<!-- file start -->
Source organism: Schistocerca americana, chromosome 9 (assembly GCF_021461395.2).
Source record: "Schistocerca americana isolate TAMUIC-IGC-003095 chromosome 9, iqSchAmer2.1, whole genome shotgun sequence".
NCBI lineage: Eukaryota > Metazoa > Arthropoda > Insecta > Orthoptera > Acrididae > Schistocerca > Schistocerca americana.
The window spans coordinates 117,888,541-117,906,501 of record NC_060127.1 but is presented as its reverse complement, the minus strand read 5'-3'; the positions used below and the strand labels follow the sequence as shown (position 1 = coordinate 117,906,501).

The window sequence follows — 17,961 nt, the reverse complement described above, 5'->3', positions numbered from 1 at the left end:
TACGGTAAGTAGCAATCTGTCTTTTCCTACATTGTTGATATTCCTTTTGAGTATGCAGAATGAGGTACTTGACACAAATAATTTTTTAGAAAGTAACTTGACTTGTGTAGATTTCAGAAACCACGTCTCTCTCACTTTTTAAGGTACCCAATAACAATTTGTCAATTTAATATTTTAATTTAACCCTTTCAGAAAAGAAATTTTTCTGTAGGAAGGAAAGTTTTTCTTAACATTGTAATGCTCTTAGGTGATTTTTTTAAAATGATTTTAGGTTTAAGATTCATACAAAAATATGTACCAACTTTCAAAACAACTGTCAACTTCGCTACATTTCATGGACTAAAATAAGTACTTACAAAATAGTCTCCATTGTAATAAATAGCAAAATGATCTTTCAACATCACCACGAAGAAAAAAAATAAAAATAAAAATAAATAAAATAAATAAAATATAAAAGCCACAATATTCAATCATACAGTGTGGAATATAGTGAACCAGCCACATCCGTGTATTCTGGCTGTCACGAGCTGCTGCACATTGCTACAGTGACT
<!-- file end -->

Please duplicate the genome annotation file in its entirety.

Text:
Source organism: Schistocerca americana, chromosome 9 (assembly GCF_021461395.2).
Source record: "Schistocerca americana isolate TAMUIC-IGC-003095 chromosome 9, iqSchAmer2.1, whole genome shotgun sequence".
NCBI lineage: Eukaryota > Metazoa > Arthropoda > Insecta > Orthoptera > Acrididae > Schistocerca > Schistocerca americana.
The window spans coordinates 117,888,541-117,906,501 of record NC_060127.1 but is presented as its reverse complement, the minus strand read 5'-3'; the positions used below and the strand labels follow the sequence as shown (position 1 = coordinate 117,906,501).

The window sequence follows — 17,961 nt, the reverse complement described above, 5'->3', positions numbered from 1 at the left end:
TACGGTAAGTAGCAATCTGTCTTTTCCTACATTGTTGATATTCCTTTTGAGTATGCAGAATGAGGTACTTGACACAAATAATTTTTTAGAAAGTAACTTGACTTGTGTAGATTTCAGAAACCACGTCTCTCTCACTTTTTAAGGTACCCAATAACAATTTGTCAATTTAATATTTTAATTTAACCCTTTCAGAAAAGAAATTTTTCTGTAGGAAGGAAAGTTTTTCTTAACATTGTAATGCTCTTAGGTGATTTTTTTAAAATGATTTTAGGTTTAAGATTCATACAAAAATATGTACCAACTTTCAAAACAACTGTCAACTTCGCTACATTTCATGGACTAAAATAAGTACTTACAAAATAGTCTCCATTGTAATAAATAGCAAAATGATCTTTCAACATCACCACGAAGAAAAAAAATAAAAATAAAAATAAATAAAATAAATAAAATATAAAAGCCACAATATTCAATCATACAGTGTGGAATATAGTGAACCAGCCACATCCGTGTATTCTGGCTGTCACGAGCTGCTGCACATTGCTACAGTGACT